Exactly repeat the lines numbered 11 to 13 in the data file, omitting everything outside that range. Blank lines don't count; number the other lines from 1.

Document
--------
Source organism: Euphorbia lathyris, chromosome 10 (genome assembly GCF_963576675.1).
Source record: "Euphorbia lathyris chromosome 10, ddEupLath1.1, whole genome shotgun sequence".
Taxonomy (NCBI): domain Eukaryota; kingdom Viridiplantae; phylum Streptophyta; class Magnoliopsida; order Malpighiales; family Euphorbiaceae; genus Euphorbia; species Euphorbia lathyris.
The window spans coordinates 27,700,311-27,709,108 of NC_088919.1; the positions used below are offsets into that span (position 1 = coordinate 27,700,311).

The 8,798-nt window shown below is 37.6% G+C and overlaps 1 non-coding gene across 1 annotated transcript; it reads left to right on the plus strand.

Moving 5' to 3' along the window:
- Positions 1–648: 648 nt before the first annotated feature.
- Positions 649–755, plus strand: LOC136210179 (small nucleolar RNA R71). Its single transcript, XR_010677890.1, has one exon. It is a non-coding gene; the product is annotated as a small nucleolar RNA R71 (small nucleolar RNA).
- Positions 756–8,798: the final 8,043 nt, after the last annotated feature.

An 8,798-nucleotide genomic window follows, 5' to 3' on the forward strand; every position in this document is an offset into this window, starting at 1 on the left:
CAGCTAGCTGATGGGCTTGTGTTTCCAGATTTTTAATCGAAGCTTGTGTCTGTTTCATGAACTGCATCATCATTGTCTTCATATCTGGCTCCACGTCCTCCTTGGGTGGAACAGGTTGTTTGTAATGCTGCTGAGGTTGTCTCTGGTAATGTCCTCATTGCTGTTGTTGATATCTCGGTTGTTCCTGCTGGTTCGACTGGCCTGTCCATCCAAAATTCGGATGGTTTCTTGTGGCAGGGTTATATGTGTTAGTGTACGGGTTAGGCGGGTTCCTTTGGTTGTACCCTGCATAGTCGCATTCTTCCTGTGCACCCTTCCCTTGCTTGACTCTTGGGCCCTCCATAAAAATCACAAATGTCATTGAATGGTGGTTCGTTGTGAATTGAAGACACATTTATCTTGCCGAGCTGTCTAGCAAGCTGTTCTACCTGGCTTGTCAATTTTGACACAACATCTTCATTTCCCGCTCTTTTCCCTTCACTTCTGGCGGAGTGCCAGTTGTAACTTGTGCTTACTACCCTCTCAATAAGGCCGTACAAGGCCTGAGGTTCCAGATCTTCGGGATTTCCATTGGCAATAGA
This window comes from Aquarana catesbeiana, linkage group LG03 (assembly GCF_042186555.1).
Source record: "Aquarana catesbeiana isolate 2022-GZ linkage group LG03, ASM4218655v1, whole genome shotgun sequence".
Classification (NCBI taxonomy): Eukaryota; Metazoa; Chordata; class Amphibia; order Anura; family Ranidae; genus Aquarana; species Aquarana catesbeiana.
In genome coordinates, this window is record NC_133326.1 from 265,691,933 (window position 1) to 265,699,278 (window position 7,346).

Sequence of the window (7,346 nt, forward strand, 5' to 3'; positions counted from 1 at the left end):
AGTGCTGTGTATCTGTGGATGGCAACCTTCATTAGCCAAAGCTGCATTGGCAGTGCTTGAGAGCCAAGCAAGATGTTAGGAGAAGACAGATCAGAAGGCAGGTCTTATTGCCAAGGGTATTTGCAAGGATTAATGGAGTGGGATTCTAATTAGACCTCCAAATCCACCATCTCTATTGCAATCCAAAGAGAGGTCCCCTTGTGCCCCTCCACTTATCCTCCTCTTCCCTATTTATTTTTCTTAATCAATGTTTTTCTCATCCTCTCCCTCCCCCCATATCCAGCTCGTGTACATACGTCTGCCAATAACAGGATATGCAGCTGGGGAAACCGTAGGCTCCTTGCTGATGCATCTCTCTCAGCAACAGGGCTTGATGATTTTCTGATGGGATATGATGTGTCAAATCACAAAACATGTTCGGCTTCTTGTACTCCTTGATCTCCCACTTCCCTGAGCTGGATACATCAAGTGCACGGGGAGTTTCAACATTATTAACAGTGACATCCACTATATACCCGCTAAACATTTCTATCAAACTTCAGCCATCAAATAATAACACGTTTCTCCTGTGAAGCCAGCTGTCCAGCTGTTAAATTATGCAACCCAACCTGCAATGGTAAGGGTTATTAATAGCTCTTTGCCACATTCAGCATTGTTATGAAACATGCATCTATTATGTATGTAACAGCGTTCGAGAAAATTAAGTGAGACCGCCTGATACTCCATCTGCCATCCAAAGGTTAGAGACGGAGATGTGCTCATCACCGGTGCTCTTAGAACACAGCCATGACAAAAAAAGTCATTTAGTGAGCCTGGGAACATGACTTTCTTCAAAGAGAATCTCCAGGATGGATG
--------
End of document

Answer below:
CAGCTAGCTGATGGGCTTGTGTTTCCAGATTTTTAATCGAAGCTTGTGTCTGTTTCATGAACTGCATCATCATTGTCTTCATATCTGGCTCCACGTCCTCCTTGGGTGGAACAGGTTGTTTGTAATGCTGCTGAGGTTGTCTCTGGTAATGTCCTCATTGCTGTTGTTGATATCTCGGTTGTTCCTGCTGGTTCGACTGGCCTGTCCATCCAAAATTCGGATGGTTTCTTGTGGCAGGGTTATATGTGTTAGTGTACGGGTTAGGCGGGTTCCTTTGGTTGTACCCTGCATAGTCGCATTCTTCCTGTGCACCCTTCCCTTGCTTGACTCTTGGGCCCTCCATAAAAATCACAAATGTCATTGAATGGTGGTTCGTTGTGAATTGAAGACACATTTATCTTGCCGAGCTGTCTAGCAAGCTGTTCTACCTGGCTTGTCAATTTTGACACAACATCTTCATTTCCCGCTCTTTTCCCTTCACTTCTGGCGGAGTGCCAGTTGTAACTTGTGCTTACTACCCTCTCAATAAGGCCGTACAAGGCCTGAGGTTCCAGATCTTCGGGATTTCCATTGGCAATAGA
This window comes from Aquarana catesbeiana, linkage group LG03 (assembly GCF_042186555.1).
Source record: "Aquarana catesbeiana isolate 2022-GZ linkage group LG03, ASM4218655v1, whole genome shotgun sequence".